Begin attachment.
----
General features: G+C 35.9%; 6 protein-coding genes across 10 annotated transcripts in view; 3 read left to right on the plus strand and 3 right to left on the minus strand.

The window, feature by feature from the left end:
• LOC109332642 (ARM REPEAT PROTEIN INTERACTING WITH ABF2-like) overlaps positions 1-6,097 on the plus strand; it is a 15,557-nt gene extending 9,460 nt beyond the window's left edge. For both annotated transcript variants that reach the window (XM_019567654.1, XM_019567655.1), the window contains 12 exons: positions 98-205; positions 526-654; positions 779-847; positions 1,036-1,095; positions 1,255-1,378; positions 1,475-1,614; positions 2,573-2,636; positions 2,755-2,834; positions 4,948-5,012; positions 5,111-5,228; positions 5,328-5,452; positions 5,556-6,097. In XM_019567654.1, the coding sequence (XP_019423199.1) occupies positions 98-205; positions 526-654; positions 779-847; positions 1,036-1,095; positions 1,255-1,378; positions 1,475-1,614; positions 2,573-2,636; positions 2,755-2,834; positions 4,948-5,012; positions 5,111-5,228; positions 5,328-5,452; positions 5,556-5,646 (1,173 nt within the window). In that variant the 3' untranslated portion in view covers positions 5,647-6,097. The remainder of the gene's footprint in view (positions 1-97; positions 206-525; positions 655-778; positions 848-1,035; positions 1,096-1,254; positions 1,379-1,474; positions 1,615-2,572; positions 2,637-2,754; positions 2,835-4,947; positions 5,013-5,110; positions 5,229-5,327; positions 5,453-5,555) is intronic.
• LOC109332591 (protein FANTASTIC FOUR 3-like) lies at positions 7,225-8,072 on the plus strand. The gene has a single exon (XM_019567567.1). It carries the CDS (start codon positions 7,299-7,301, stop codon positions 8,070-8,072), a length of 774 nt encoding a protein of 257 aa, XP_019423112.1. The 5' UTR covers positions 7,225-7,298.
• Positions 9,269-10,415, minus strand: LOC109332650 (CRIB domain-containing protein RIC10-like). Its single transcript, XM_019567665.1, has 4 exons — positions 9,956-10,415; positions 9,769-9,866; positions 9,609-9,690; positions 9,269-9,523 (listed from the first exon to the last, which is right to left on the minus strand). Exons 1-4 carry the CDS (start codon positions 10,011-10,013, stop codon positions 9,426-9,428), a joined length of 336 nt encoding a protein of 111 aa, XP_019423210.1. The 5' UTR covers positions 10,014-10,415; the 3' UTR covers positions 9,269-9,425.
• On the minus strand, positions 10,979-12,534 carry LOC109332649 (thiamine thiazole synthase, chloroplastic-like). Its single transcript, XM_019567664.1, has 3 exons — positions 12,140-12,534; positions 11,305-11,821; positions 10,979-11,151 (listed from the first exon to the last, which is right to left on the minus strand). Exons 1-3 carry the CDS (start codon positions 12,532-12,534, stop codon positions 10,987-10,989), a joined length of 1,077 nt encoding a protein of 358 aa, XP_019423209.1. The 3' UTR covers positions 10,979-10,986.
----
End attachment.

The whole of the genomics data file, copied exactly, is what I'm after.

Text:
General features: G+C 35.9%; 6 protein-coding genes across 10 annotated transcripts in view; 3 read left to right on the plus strand and 3 right to left on the minus strand.

The window, feature by feature from the left end:
• LOC109332642 (ARM REPEAT PROTEIN INTERACTING WITH ABF2-like) overlaps positions 1-6,097 on the plus strand; it is a 15,557-nt gene extending 9,460 nt beyond the window's left edge. For both annotated transcript variants that reach the window (XM_019567654.1, XM_019567655.1), the window contains 12 exons: positions 98-205; positions 526-654; positions 779-847; positions 1,036-1,095; positions 1,255-1,378; positions 1,475-1,614; positions 2,573-2,636; positions 2,755-2,834; positions 4,948-5,012; positions 5,111-5,228; positions 5,328-5,452; positions 5,556-6,097. In XM_019567654.1, the coding sequence (XP_019423199.1) occupies positions 98-205; positions 526-654; positions 779-847; positions 1,036-1,095; positions 1,255-1,378; positions 1,475-1,614; positions 2,573-2,636; positions 2,755-2,834; positions 4,948-5,012; positions 5,111-5,228; positions 5,328-5,452; positions 5,556-5,646 (1,173 nt within the window). In that variant the 3' untranslated portion in view covers positions 5,647-6,097. The remainder of the gene's footprint in view (positions 1-97; positions 206-525; positions 655-778; positions 848-1,035; positions 1,096-1,254; positions 1,379-1,474; positions 1,615-2,572; positions 2,637-2,754; positions 2,835-4,947; positions 5,013-5,110; positions 5,229-5,327; positions 5,453-5,555) is intronic.
• LOC109332591 (protein FANTASTIC FOUR 3-like) lies at positions 7,225-8,072 on the plus strand. The gene has a single exon (XM_019567567.1). It carries the CDS (start codon positions 7,299-7,301, stop codon positions 8,070-8,072), a length of 774 nt encoding a protein of 257 aa, XP_019423112.1. The 5' UTR covers positions 7,225-7,298.
• Positions 9,269-10,415, minus strand: LOC109332650 (CRIB domain-containing protein RIC10-like). Its single transcript, XM_019567665.1, has 4 exons — positions 9,956-10,415; positions 9,769-9,866; positions 9,609-9,690; positions 9,269-9,523 (listed from the first exon to the last, which is right to left on the minus strand). Exons 1-4 carry the CDS (start codon positions 10,011-10,013, stop codon positions 9,426-9,428), a joined length of 336 nt encoding a protein of 111 aa, XP_019423210.1. The 5' UTR covers positions 10,014-10,415; the 3' UTR covers positions 9,269-9,425.
• On the minus strand, positions 10,979-12,534 carry LOC109332649 (thiamine thiazole synthase, chloroplastic-like). Its single transcript, XM_019567664.1, has 3 exons — positions 12,140-12,534; positions 11,305-11,821; positions 10,979-11,151 (listed from the first exon to the last, which is right to left on the minus strand). Exons 1-3 carry the CDS (start codon positions 12,532-12,534, stop codon positions 10,987-10,989), a joined length of 1,077 nt encoding a protein of 358 aa, XP_019423209.1. The 3' UTR covers positions 10,979-10,986.